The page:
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Suppose I have a proportion estimate defined as the proportion of times some event occurs out of $N$ trials. I call this proportion the sample proportion $\hat{p}$, while I call a second as the true population proportion $p$. Suppose I have something akin to a bootstrap over different inputs, where I can generate many such pairs, and I would like to compare these two values as my evaluation criteria. Generally, I am thinking of just taking the difference as a metric in comparing how different they are:

$$ \hat{p}-p $$

However, are there better metrics for comparing these? Would the ratio be better in certain cases?

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  • $\begingroup$ +1 for the interesting q, but how do you know the population value $p_2?$ $\text{//}$ It would be more common to refer to your $p_2$ parameter as $p$ and your $p_1$ estimate of $p_2$ as $\hat p$. $\endgroup$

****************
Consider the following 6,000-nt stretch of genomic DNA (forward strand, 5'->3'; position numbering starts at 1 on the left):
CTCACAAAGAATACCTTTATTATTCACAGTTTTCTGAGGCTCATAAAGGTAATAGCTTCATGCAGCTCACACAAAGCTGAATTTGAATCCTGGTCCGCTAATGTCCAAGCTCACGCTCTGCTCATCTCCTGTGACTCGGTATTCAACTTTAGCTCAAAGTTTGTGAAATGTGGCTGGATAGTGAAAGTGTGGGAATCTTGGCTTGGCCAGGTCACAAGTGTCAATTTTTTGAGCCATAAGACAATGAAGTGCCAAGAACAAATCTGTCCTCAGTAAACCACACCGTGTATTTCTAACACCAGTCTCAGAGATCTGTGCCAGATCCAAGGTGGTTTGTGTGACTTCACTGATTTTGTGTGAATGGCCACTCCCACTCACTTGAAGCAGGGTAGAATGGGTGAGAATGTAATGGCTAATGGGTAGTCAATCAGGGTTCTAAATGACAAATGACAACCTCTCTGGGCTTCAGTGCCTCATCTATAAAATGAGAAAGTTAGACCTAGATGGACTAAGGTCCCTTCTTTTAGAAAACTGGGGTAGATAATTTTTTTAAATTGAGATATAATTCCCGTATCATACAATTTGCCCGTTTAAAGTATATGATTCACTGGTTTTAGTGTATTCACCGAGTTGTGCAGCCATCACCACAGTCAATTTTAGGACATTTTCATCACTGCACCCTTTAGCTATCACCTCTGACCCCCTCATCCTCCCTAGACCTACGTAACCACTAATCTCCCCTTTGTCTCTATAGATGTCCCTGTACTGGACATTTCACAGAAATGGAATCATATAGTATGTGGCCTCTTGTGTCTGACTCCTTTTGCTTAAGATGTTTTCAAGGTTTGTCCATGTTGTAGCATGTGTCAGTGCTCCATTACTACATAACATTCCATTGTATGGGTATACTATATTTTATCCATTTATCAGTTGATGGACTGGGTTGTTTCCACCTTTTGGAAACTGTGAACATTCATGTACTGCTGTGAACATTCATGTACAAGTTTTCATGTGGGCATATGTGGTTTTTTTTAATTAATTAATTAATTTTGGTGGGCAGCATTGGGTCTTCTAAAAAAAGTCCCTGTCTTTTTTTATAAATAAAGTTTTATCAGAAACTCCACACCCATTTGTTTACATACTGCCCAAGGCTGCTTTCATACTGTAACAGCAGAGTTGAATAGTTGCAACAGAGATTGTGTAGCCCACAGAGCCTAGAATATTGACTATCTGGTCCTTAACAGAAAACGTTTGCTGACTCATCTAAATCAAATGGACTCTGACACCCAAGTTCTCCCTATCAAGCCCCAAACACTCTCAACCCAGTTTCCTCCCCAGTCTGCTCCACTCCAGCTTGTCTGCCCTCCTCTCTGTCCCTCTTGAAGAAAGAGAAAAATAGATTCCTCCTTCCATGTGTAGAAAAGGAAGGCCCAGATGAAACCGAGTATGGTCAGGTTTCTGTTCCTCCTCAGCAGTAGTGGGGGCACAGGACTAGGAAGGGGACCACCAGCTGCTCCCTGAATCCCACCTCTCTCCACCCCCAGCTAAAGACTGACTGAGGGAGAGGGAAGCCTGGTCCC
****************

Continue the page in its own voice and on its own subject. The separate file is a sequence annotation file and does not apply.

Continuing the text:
– Dave
    Commented Aug 27, 2022 at 11:10
  • $\begingroup$ @Dave Thanks, I have changed it. I am assuming that the population value is known. For example, I have the actual value and I want to evaluate how well a model gets $\hat{p}$ to the true value $p$. $\endgroup$
    – user321627
    Commented Aug 27, 2022 at 11:52
  • $\begingroup$ If both $p$ and $\hat{p}$ would tend to be small, the difference would also be small, so the ratio would be better, I think. $\endgroup$ Commented Jul 20, 2023 at 21:27
  • $\begingroup$ Possibly related $\endgroup$
    – Dave
    Commented Jul 20, 2023 at 21:35

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